Editor's Choice

A new era for blood pressure management

BMJ 2009; 338 doi: http://dx.doi.org/10.1136/bmj.b2068 (Published 21 May 2009) Cite this as: BMJ 2009;338:b2068
  1. Fiona Godlee, editor, BMJ
  1. fgodlee{at}bmj.com

    This week we publish two studies that, taken together, may herald a new era of blood pressure management. So say our editorialists Richard McManus and Jonathan Mant (doi:10.1136/bmj.b940). The studies challenge the current orthodoxy, which is still that antihypertensive treatment should be titrated against regular blood pressure measurements. If acted on, these studies will simplify how we manage cardiovascular risk, with antihypertensive treatment being offered regardless of blood pressure, with less frequent blood pressure monitoring, and with checking for adverse events as the main focus of medical care.

    The first paper, by Malcolm Law and colleagues, represents an enormous amount of work (doi:10.1136/bmj.b1665). The authors looked at data from 147 trials of antihypertensive treatment published between 1966 and 2007 involving 464 000 people aged 60-69. Their aim was to address the continuing uncertainty about which drugs to use and who to treat. They found that any one of the main classes of drug at standard dose reduced the incidence of fatal and non-fatal myocardial infarction by about a quarter and stroke by about a third. Incidence of heart failure was also reduced by about a quarter. These reductions were similar in people with and without clinical cardiovascular disease and regardless of blood pressure before treatment. All classes of antihypertensive had a similar effect for a given reduction in blood pressure.

    Two of the authors, Malcolm Law and Nick Wald, proposed the “polypill” (combining a statin, three antihypertensives at half standard dose, folic acid, and aspirin) in the BMJ six years ago as “a strategy to reduce cardiovascular disease by more than 80%” (BMJ 2003;326:1419, doi:10.1136/bmj.326.7404.1419). In their new paper they find some indirect support for the polypill concept. They discuss how combining their new results with two previously published studies shows that three antihypertensive drugs together, each at a low dose to minimise side effects, could increase the preventive effect, reducing heart attacks by about 45% and stroke by about 60%.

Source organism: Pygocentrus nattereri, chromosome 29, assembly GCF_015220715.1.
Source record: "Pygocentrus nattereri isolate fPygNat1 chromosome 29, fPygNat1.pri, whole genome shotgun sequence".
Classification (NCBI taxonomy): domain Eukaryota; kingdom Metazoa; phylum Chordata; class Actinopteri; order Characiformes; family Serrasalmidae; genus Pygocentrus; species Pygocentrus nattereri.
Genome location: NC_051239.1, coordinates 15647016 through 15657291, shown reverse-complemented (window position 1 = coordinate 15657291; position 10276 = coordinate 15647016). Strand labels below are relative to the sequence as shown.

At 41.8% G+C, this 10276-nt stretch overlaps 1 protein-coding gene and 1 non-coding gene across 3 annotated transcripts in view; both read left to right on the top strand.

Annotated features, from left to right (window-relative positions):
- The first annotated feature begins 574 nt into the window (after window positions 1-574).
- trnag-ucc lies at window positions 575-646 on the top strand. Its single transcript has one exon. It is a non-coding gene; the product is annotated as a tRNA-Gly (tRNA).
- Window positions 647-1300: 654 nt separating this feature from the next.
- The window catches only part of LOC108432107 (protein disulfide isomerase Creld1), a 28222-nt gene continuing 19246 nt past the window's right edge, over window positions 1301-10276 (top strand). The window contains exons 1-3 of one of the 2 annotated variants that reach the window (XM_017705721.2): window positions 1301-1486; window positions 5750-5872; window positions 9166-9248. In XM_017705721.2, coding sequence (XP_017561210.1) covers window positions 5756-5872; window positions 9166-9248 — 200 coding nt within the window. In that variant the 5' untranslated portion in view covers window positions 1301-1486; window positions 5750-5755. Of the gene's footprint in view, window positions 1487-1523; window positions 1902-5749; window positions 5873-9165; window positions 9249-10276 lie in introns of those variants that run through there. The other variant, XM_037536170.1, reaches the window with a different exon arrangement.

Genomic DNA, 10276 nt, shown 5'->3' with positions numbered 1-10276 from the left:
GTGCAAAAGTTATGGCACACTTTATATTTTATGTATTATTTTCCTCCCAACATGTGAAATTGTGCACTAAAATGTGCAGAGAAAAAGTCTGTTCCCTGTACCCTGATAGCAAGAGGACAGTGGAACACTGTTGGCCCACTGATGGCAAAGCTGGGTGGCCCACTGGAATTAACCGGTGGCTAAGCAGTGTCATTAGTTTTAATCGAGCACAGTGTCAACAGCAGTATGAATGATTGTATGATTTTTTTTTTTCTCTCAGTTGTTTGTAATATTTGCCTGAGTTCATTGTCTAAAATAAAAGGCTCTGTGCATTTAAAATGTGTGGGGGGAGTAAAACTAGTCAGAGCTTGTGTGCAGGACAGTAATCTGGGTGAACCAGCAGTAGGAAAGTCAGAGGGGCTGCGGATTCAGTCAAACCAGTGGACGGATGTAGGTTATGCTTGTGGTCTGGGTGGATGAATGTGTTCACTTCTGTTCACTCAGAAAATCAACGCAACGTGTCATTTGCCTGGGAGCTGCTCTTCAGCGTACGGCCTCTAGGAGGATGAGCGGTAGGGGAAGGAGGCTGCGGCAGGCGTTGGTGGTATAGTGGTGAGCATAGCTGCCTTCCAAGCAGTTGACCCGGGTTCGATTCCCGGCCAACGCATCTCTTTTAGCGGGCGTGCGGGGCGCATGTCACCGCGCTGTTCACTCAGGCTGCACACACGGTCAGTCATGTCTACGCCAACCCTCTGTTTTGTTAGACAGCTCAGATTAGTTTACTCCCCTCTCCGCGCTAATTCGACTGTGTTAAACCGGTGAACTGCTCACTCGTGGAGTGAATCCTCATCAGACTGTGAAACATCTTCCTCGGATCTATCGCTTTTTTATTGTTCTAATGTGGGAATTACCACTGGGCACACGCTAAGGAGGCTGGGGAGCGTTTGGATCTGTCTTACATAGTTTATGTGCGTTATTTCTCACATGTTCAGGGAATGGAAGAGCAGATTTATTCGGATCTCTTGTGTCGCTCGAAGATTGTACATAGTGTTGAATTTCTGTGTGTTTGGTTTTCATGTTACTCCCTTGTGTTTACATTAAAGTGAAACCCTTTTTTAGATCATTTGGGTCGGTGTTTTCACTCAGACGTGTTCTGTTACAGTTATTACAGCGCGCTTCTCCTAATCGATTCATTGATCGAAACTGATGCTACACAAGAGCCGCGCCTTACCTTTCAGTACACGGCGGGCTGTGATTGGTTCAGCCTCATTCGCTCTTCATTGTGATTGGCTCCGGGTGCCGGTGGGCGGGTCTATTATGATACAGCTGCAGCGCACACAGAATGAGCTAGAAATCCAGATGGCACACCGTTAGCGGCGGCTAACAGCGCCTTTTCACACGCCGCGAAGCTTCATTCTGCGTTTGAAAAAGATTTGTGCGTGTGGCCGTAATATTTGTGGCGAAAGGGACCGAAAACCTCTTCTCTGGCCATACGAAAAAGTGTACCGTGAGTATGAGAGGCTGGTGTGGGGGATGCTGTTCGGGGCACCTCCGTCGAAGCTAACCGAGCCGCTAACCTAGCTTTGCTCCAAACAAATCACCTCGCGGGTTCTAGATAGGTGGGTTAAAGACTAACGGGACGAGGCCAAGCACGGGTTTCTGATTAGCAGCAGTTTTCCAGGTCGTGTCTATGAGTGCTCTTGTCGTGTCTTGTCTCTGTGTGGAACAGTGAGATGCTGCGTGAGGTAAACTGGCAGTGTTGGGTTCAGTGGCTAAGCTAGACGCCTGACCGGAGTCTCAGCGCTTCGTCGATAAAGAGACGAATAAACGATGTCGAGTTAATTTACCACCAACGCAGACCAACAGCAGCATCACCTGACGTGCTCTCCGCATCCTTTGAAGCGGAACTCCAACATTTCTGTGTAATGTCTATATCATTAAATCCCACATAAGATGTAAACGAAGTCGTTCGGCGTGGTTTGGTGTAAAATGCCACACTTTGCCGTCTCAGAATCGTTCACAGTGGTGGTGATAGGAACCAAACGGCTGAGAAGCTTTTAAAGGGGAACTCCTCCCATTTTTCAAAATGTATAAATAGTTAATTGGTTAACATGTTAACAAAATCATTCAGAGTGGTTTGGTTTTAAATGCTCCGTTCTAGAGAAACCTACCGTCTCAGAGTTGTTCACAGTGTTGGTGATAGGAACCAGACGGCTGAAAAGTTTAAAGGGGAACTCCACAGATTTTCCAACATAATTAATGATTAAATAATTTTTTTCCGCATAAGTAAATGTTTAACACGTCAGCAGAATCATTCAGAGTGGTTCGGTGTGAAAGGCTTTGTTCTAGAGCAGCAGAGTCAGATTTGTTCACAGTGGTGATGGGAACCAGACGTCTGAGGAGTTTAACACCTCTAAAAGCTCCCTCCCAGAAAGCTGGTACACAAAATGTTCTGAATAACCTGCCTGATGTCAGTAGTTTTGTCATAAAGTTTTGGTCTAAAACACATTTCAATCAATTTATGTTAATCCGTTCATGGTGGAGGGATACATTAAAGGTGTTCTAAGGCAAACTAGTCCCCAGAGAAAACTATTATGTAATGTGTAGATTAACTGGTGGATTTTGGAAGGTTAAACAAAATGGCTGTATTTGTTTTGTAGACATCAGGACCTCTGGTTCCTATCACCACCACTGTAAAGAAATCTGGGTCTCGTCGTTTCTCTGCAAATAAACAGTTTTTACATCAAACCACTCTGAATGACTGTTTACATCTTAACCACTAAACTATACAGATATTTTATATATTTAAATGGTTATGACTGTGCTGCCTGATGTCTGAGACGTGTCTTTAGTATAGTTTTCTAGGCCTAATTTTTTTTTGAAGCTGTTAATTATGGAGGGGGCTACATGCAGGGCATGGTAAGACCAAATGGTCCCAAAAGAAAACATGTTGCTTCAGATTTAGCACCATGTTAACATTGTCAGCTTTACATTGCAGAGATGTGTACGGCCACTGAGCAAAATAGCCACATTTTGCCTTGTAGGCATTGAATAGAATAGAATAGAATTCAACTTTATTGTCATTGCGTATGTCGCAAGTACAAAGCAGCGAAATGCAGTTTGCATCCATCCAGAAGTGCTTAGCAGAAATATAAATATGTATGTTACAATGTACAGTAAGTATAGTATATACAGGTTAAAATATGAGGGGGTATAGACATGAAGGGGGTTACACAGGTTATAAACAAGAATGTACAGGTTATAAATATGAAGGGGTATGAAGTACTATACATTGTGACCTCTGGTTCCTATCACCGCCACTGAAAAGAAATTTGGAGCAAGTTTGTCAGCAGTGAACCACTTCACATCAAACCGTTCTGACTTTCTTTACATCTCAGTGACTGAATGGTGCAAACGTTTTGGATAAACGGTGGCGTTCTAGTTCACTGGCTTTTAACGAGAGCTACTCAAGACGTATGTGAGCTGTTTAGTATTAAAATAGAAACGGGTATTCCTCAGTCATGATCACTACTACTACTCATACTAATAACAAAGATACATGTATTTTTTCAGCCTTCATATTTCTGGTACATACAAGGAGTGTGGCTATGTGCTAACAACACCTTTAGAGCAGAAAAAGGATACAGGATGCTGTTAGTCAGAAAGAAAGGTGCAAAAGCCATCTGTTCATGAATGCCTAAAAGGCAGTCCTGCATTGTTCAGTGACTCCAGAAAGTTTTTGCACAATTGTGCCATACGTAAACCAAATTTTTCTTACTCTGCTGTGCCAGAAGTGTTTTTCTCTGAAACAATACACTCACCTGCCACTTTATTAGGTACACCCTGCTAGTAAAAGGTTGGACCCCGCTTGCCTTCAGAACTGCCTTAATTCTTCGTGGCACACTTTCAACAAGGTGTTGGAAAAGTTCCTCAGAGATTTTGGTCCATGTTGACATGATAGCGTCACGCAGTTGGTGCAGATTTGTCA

As McManus and Mant say, if antihypertensives differ little in their efficacy, then acceptability in terms of adverse effects becomes the key driver in deciding which drugs to use. And given the findings of our other blood pressure paper this week, acceptability rather than blood pressure itself becomes the main focus of medical check ups, which may be needed much less often than currently supposed. Katherine Keenan and colleagues (doi:10.1136/bmj.b1492) sought to differentiate true changes in blood pressure over time from random variation and measurement “noise”. Using data from the treatment arm of a randomised trial of long term antihypertensive drugs in people who had had a stroke or transient ischaemic attack, they found that when a patient’s blood pressure was seen to exceed treatment thresholds this was most likely to be due to day to day variability rather than to true increases in blood pressure.

    In the UK, general practitioners are currently paid to ensure that their patients’ blood pressures have been checked in the past nine months. If such checks are not only costly in terms of patients’ and doctors’ time but also likely to give unreliable information, how soon can we change the policy?


    Cite this as: BMJ 2009;338:b2068

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